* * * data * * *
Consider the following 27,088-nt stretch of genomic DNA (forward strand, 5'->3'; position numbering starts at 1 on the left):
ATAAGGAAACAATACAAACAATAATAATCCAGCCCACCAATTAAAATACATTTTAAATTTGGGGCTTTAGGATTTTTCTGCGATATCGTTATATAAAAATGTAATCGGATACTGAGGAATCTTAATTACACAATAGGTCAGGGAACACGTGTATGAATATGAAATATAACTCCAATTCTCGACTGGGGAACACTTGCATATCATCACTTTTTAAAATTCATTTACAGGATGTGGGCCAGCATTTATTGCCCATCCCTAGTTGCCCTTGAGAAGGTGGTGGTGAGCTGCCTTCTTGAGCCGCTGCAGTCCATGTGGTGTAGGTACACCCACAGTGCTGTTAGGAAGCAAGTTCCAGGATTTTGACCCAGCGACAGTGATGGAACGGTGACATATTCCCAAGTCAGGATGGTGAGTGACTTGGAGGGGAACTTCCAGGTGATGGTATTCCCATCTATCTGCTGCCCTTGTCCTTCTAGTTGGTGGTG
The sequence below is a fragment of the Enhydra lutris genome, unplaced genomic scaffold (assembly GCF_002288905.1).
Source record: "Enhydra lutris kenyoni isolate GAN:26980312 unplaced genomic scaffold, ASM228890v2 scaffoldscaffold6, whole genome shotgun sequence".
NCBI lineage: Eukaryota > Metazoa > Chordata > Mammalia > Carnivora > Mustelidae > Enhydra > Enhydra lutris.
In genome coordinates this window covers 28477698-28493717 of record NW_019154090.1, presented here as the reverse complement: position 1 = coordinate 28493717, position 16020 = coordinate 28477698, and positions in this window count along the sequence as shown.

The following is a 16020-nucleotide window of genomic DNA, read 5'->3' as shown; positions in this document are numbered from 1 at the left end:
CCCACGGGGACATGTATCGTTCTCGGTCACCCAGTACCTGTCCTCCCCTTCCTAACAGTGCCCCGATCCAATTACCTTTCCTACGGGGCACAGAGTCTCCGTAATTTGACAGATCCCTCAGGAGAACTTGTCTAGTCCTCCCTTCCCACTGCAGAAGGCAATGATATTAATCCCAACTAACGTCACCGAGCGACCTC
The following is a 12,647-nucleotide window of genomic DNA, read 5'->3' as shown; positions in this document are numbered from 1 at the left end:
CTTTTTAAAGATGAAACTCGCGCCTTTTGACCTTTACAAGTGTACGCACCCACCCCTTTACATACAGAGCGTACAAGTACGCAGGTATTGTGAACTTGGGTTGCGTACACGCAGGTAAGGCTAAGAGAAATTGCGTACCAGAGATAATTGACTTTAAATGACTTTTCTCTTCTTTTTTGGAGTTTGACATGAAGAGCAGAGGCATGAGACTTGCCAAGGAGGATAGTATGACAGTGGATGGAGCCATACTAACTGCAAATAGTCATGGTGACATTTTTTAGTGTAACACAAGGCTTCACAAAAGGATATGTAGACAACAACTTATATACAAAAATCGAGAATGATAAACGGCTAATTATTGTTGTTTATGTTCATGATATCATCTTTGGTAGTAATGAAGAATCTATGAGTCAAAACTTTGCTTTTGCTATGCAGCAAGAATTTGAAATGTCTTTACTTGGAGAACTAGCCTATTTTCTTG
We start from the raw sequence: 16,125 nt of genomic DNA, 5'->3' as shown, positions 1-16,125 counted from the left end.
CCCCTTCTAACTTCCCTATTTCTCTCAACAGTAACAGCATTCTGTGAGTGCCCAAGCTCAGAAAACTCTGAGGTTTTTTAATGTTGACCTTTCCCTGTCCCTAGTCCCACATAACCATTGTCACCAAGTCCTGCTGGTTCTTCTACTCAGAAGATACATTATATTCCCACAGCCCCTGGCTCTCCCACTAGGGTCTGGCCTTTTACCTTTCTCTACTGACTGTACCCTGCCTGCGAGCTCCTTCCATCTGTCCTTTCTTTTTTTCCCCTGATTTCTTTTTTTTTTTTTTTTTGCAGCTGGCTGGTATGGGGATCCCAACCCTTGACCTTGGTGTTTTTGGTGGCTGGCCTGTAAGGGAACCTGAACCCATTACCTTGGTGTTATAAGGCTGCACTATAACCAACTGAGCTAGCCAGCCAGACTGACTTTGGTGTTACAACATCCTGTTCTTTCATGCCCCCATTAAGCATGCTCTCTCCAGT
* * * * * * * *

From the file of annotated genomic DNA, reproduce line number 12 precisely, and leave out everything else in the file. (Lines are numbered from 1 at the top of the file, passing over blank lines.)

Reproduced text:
CCCCTTCTAACTTCCCTATTTCTCTCAACAGTAACAGCATTCTGTGAGTGCCCAAGCTCAGAAAACTCTGAGGTTTTTTAATGTTGACCTTTCCCTGTCCCTAGTCCCACATAACCATTGTCACCAAGTCCTGCTGGTTCTTCTACTCAGAAGATACATTATATTCCCACAGCCCCTGGCTCTCCCACTAGGGTCTGGCCTTTTACCTTTCTCTACTGACTGTACCCTGCCTGCGAGCTCCTTCCATCTGTCCTTTCTTTTTTTCCCCTGATTTCTTTTTTTTTTTTTTTTTGCAGCTGGCTGGTATGGGGATCCCAACCCTTGACCTTGGTGTTTTTGGTGGCTGGCCTGTAAGGGAACCTGAACCCATTACCTTGGTGTTATAAGGCTGCACTATAACCAACTGAGCTAGCCAGCCAGACTGACTTTGGTGTTACAACATCCTGTTCTTTCATGCCCCCATTAAGCATGCTCTCTCCAGT